Categories: Monuments & Landmarks

George Mason Memorial

In late-2017, the National Park Service began a year-long restoration project of the George Mason Memorial. The project includes reconstruction the central fountain, adding more perennial plantings, and maintenance of the statue, trellis and inscriptions. You can find more about the project here.

A Virginia plantation owner, reluctant public servant, and author of the Virginia Declaration of Rights, a document that helped inspire the American Declaration of Independence, and attendee at the 1787 Constitutional Convention, Mason was called by Thomas Jefferson “the wisest man of his generation” and regarded by George Washington as a mentor. He is widely hailed as an early champion of human rights and his writings helped inspire the 1948 United Nations Declaration of Human Rights.

The Mason Memorial was dedicated in April 2002, although the garden and fountain date back to 1905; the memorial was designed to incorporate those existing elements. Its centerpiece is a slightly larger-than-life bronze statue by Wendy M. Ross of Mason seated on a stone bench under a pergola. Ross depicted Mason in a very relaxed pose looking out over a garden and fountain. In his hand is a copy of Cicero’s De Officiis and on the bench next to him is his hat, staff, and books by Locke and Rousseau.1

The George Mason Memorial is one of only three locations in the National Mall and Memorial Parks system where wedding ceremonies are permitted (with a permit). The others are the West Lawn of the Jefferson Memorial and the DC War Memorial/World War I Memorial.

Photos of the George Mason Memorial

Photo by David Coleman. How to license & download this image.

Photo by David Coleman. How to license & download this image.

Photo by David Coleman. How to license & download this image.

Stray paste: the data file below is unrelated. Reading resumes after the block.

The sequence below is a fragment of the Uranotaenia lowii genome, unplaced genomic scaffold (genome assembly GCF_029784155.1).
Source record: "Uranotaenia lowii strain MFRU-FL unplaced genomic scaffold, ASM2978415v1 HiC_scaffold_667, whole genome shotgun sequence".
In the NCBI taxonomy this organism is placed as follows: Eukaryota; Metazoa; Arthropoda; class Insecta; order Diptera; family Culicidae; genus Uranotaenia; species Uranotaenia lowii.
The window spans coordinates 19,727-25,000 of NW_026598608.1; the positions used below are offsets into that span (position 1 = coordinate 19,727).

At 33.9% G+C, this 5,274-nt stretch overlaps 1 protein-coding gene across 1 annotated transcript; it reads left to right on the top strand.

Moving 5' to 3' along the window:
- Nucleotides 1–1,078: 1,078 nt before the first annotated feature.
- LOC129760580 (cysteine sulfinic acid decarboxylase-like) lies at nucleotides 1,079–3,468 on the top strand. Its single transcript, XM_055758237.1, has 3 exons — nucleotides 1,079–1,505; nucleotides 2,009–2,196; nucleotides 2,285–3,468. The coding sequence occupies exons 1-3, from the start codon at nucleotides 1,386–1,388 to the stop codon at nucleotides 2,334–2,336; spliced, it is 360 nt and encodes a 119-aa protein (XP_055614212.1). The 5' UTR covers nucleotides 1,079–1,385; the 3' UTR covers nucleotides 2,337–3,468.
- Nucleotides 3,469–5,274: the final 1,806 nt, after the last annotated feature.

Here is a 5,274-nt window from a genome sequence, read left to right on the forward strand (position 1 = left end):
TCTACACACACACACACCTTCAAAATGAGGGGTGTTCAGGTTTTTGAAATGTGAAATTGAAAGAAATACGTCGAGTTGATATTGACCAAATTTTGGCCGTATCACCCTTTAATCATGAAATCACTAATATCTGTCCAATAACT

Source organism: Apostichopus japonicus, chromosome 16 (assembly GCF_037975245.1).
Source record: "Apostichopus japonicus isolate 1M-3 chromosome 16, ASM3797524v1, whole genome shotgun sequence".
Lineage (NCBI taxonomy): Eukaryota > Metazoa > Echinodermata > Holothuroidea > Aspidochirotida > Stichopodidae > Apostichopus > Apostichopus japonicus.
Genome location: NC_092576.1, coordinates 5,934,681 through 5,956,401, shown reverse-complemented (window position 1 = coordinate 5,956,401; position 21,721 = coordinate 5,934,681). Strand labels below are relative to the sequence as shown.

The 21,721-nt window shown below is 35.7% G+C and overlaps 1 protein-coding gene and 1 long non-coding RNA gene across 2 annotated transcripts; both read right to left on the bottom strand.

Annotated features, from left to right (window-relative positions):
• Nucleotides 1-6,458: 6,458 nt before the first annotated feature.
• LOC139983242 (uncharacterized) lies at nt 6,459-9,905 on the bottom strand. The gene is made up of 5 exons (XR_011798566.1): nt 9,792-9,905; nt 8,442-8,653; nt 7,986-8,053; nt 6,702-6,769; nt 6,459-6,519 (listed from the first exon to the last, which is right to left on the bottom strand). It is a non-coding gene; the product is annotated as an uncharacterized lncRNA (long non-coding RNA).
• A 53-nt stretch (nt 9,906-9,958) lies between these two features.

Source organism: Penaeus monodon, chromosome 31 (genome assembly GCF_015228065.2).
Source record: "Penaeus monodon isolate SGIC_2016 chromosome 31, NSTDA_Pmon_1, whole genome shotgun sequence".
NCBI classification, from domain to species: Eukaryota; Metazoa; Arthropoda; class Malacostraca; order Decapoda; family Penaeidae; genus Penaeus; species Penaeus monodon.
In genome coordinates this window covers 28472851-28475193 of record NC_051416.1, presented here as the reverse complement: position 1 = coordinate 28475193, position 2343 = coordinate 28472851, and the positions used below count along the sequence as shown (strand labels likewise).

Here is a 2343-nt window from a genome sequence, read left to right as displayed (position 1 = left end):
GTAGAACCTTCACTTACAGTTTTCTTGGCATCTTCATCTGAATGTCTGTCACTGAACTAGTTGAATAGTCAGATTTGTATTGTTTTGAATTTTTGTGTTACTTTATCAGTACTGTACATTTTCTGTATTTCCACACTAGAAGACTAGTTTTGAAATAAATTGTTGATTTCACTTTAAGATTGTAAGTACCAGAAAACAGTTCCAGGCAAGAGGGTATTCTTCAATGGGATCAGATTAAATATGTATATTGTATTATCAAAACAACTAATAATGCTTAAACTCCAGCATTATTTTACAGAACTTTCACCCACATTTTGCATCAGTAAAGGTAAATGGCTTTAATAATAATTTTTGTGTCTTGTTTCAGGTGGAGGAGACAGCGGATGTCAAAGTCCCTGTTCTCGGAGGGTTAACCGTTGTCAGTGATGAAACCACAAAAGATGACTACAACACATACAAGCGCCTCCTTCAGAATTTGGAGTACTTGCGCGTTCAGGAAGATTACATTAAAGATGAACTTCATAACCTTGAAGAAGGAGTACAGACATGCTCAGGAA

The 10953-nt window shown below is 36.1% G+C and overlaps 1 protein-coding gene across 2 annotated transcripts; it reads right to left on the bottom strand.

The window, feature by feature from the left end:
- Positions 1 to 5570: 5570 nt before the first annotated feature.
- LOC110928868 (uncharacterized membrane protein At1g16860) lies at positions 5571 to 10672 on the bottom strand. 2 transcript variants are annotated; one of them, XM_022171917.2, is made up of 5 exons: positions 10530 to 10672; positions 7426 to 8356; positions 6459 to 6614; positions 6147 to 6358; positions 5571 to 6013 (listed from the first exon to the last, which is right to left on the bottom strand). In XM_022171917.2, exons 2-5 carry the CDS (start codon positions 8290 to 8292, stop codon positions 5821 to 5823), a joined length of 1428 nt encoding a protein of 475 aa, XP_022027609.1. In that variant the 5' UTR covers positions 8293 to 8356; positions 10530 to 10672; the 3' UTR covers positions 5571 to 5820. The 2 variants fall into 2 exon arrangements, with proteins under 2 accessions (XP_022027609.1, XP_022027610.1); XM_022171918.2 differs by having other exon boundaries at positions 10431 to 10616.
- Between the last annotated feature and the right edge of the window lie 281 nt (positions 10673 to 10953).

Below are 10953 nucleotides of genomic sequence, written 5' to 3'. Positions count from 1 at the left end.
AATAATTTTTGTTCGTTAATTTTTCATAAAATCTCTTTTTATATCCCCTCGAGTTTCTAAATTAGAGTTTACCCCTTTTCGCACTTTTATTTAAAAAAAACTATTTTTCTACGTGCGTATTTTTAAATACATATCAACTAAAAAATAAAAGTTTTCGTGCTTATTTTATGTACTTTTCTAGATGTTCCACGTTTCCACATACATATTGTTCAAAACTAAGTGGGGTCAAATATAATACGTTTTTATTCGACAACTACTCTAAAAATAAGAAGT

Photo by David Coleman. How to license & download this image.

Photo by David Coleman. How to license & download this image.

Photo by David Coleman. How to license & download this image.

Two of the sculpted books at the George Mason Memorial in Washington DC: Rouseau’s “Du contrat social” (Social Contract) and John Locke’s “On Understanding” (An Essay Concerning Human Understanding). Photo by David Coleman. How to license & download this image.

Photo by David Coleman. How to license & download this image.

Photo by David Coleman. How to license & download this image.

Photo by David Coleman. How to license & download this image.

Getting to the George Mason Memorial

The George Mason Memorial is next to the southern shore of the Tidal Basin, right by the Jefferson Memorial.

The closest metro stop is Smithsonian (0.9 miles) (Orange line). Metro has a handy Trip Planner and here’s a map of the Metro lines.

All of the parking nearby is now metered with Parkmobile spots. There are three small parking lots nearby, behind the Memorial and just past the bridges. It’s a short walk from those to the Memorial. There is also usually parking along the side of West Potomac Park across the other side of the small stone bridge. There’s also a parking lot on the opposite side of the Tidal Basin, although that’s a significantly longer walk to the George Mason Memorial from there.

Official Website

NPS

Taking Photos at the George Mason Memorial

The Mason Memorial is accessible all day and night. There’s some lighting at night (but not a lot). There’s no problem using a tripod or flash.

In the early spring, there are several tulip magnolia trees that are especially striking when they’re in bloom (usually a week or two ahead of the cherry blossoms nearby. With low-hanging branches and appearing before the cherry blossoms, they’re a very good option if you’re looking for a colorful background to take family or portrait photos but are too early for the cherry blossoms.

Commercial photo shoots and filming may require a permit.

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